... It has been consistently shown by our research group [3 & ,5,6,12] and others [2] that under ketogenic conditions, feelings of hunger, measured using validated visual analogue scales (VASs), do not increase, even when massive weight loss is achieved (up to 17% or initial body weight) [13]. Studies where hunger feelings have been evaluated through other methods, such as the Three Factor Eating Questionnaire [14], the Food Craving Questionnaire [15], nonvalidated questionnaires [16,17,18], semi-structured interviews, [19] and case reports [20,21] have also confirmed that ketogenic diets are associated with diminished or absent feelings of hunger, a reduced desire to eat and decreased overall appetite. ...
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Purpose of review: The popularity of ketogenic diets in the treatment of obesity has increased dramatically over the last years, namely due to their potential appetite suppressant effect. The purpose of this review was to examine the latest evidence regarding the impact of ketogenic diets on appetite. Recent findings: The majority of the studies published over the last 2 years adds to previous evidence and shows that ketogenic diets suppress the increase in the secretion of the hunger hormone ghrelin and in feelings of hunger, otherwise see when weight loss is induced by non-ketogenic diets. Research done using exogenous ketones point out in the same direction. Even though the exact mechanisms by which ketogenic diets suppress appetite remain to be fully determined, studies show that the more ketotic participants are (measured as β-hydroxybutyrate plasma concentration), the smaller is the increase in ghrelin and hunger and the larger is the increase in the release of satiety peptides. Further evidence for a direct effect of ketones on appetite comes from studies using exogenous ketones. Summary: The appetite suppressant effect of ketogenic diets may be an important asset for improving adherence to energy restricted diets and weight loss outcomes.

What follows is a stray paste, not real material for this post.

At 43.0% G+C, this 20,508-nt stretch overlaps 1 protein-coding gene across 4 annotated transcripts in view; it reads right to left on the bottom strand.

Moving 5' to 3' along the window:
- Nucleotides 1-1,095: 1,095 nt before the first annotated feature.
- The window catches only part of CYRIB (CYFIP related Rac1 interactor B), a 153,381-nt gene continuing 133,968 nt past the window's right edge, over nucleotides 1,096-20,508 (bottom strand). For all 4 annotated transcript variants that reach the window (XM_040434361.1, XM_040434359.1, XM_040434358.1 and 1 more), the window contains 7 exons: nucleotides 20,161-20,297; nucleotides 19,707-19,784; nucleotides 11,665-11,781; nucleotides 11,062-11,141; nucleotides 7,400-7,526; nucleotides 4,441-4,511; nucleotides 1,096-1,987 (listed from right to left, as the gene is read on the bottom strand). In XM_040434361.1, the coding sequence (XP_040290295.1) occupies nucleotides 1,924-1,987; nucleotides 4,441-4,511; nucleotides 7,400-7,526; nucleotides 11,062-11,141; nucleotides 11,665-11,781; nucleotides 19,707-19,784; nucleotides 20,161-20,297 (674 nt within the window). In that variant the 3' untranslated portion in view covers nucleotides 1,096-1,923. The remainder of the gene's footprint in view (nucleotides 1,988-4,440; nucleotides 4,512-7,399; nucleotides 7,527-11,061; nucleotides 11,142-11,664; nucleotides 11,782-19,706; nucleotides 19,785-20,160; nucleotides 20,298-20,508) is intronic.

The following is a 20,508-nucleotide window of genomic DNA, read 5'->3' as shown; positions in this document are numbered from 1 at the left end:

... Stable fasting blood ketones have been observed at weeks two, three and four of an isocaloric ketogenic diet in a previous inpatient controlled feeding study, 24 suggesting that it is unlikely that further increases in ketones would be expected with prolonged exposure to the LC diet. Finally, plasma uric acid approximately doubles at the onset of a ketogenic diet but returns to ~20-50% greater than baseline after 4-8 weeks of adaptation in an outpatient setting [25][26][27] . This was similar to the ~35% greater than baseline uric acid levels that we observed after 2 weeks of inpatient LC feeding ( Table 2) and suggests that outpatient studies may require longer adaptation periods to ketogenic diets, perhaps due to reduced diet adherence compared to our inpatient study that had greater control over the food environment. ...
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The carbohydrate–insulin model of obesity posits that high-carbohydrate diets lead to excess insulin secretion, thereby promoting fat accumulation and increasing energy intake. Thus, low-carbohydrate diets are predicted to reduce ad libitum energy intake as compared to low-fat, high-carbohydrate diets. To test this hypothesis, 20 adults aged 29.9 ± 1.4 (mean ± s.e.m.) years with body mass index of 27.8 ± 1.3 kg m⁻² were admitted as inpatients to the National Institutes of Health Clinical Center and randomized to consume ad libitum either a minimally processed, plant-based, low-fat diet (10.3% fat, 75.2% carbohydrate) with high glycemic load (85 g 1,000 kcal⁻¹) or a minimally processed, animal-based, ketogenic, low-carbohydrate diet (75.8% fat, 10.0% carbohydrate) with low glycemic load (6 g 1,000 kcal⁻¹) for 2 weeks followed immediately by the alternate diet for 2 weeks. One participant withdrew due to hypoglycemia during the low-carbohydrate diet. The primary outcomes compared mean daily ad libitum energy intake between each 2-week diet period as well as between the final week of each diet. We found that the low-fat diet led to 689 ± 73 kcal d⁻¹ less energy intake than the low-carbohydrate diet over 2 weeks (P < 0.0001) and 544 ± 68 kcal d⁻¹ less over the final week (P < 0.0001). Therefore, the predictions of the carbohydrate–insulin model were inconsistent with our observations. This study was registered on ClinicalTrials.gov as NCT03878108.
... Prospective cohort study conducted in USA on 15,428 adults aged 45-64 years and a meta-analysis of 8 cohort studies showed low carbohydrate intake (<40% total energy) and high carbohydrate (> 70% total energy) had a higher risk of death compared 1. Weight loss (Mohorko et al. 2019;Gomez-Arbelaez et al. 2017;Mansoor et al. 2016) Weight loss is signifi cantly higher than other diets, especially in subjects that are obese and overweight. ...